Studium Generale Lecture
Monday 30 October 2017
In reaction to scandals about ‘fake news’, digital services such as “Full Fact” have been developed to flag up dubious content online. Such services propose new ways to solve an old problem: how can we distinguish between legitimate and illegitimate information sources? However, today’s digital solutions to this longstanding “problem of demarcation” risk to reproduce an old blindspot: they suggest that the main problem is with social media content itself. But the ways in which content circulates online equally plays a role.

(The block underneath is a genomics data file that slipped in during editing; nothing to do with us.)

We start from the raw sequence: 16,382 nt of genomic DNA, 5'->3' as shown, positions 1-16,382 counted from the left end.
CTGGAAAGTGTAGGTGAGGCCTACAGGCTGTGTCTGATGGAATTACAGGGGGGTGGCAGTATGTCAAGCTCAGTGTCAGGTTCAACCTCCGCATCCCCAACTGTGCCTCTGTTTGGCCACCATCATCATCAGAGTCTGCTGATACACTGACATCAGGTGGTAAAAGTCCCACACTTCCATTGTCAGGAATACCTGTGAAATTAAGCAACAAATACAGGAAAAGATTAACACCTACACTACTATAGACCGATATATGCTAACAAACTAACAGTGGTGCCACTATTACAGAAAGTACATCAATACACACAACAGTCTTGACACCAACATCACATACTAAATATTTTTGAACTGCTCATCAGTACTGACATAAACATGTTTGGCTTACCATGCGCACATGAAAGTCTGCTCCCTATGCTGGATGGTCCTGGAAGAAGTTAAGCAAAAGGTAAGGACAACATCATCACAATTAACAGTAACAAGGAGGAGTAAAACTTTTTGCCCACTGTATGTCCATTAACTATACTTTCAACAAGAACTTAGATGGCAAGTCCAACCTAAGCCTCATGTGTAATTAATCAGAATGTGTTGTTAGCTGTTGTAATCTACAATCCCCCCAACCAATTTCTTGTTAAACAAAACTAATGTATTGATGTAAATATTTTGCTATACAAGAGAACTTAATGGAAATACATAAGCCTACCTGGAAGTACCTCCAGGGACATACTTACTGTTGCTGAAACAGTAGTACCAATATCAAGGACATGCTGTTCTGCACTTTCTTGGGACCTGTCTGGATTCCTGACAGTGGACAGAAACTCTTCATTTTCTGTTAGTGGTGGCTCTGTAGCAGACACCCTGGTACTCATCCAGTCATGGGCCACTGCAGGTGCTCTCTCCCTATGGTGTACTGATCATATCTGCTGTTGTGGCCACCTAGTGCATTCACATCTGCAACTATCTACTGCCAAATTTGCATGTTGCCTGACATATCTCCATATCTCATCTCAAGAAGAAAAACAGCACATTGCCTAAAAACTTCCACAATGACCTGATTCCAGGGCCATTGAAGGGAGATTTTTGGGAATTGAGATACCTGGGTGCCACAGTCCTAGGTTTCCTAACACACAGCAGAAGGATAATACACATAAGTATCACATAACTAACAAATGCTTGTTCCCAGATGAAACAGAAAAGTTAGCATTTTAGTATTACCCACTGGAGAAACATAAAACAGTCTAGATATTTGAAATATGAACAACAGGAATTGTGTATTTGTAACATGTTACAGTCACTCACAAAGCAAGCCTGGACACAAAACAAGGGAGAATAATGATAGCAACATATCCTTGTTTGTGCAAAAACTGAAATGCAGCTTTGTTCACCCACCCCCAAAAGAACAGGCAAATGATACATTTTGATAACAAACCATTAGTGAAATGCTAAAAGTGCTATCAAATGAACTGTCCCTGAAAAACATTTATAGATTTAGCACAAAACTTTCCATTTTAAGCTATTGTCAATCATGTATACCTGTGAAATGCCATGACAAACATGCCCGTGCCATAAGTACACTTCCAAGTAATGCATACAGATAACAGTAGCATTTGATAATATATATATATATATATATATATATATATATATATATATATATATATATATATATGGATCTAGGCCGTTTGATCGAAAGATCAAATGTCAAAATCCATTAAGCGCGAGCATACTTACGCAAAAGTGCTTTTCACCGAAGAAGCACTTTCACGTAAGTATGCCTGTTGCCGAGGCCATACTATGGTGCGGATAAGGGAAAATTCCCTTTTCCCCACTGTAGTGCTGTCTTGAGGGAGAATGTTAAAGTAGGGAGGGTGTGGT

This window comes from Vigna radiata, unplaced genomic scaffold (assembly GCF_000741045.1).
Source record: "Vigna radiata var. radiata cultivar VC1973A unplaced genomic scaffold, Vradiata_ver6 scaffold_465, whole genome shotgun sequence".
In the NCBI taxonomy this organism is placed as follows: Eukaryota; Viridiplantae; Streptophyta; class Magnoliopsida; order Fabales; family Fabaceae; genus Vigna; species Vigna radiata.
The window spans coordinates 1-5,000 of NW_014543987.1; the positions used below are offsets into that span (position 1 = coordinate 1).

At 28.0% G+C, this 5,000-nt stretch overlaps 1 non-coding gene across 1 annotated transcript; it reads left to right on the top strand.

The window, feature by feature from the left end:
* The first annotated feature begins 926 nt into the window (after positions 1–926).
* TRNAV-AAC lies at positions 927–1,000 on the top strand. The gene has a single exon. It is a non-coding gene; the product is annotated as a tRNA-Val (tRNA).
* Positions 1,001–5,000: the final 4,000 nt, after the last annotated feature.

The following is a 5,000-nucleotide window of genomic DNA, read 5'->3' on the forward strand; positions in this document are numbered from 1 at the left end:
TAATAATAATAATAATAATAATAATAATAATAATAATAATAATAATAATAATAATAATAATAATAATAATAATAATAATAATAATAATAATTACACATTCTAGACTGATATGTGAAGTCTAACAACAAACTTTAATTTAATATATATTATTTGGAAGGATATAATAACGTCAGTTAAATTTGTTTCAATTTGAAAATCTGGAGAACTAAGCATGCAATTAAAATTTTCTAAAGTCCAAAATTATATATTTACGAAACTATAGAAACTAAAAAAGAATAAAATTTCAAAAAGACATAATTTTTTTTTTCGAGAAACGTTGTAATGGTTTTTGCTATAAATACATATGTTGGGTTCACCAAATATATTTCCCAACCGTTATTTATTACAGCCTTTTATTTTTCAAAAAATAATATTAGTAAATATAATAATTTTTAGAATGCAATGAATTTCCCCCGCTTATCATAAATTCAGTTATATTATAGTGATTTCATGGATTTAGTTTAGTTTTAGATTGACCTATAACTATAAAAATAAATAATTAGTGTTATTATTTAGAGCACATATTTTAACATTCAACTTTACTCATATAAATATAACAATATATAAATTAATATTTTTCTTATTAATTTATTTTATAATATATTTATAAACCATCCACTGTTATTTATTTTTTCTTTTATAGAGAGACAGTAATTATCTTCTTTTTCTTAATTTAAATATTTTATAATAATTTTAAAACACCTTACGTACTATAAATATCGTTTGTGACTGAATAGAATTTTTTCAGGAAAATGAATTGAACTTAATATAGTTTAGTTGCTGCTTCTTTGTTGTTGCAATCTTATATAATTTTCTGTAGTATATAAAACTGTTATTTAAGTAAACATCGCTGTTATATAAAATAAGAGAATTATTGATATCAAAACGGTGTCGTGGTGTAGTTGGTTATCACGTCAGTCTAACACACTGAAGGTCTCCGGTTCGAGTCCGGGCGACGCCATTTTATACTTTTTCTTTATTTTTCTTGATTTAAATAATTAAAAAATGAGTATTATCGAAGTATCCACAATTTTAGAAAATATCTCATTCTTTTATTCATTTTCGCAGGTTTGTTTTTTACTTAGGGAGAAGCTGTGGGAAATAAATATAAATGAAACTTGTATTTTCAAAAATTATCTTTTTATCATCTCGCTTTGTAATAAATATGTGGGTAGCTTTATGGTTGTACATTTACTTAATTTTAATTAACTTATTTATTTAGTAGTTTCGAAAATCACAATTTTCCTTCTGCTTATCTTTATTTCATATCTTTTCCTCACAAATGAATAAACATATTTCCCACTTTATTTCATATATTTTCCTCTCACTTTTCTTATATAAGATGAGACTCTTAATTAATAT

In this lecture, I will argue that the wider design principles that inform social media are partly responsible for the lack of respect for knowledge in the online public sphere. Platforms like Twitter rely on “social algorithms” to select sources for disclosure: they distinguish between valuable and invalid sources on the basis of how widely they are shared. Such principles are not very well attuned to the requirements of democratic communication. While many digital media algorithms are social, they are not sociological: they treat online activity as behaviour, and do not sufficiently appreciate the political effects that arise from interactions between media, technology and people.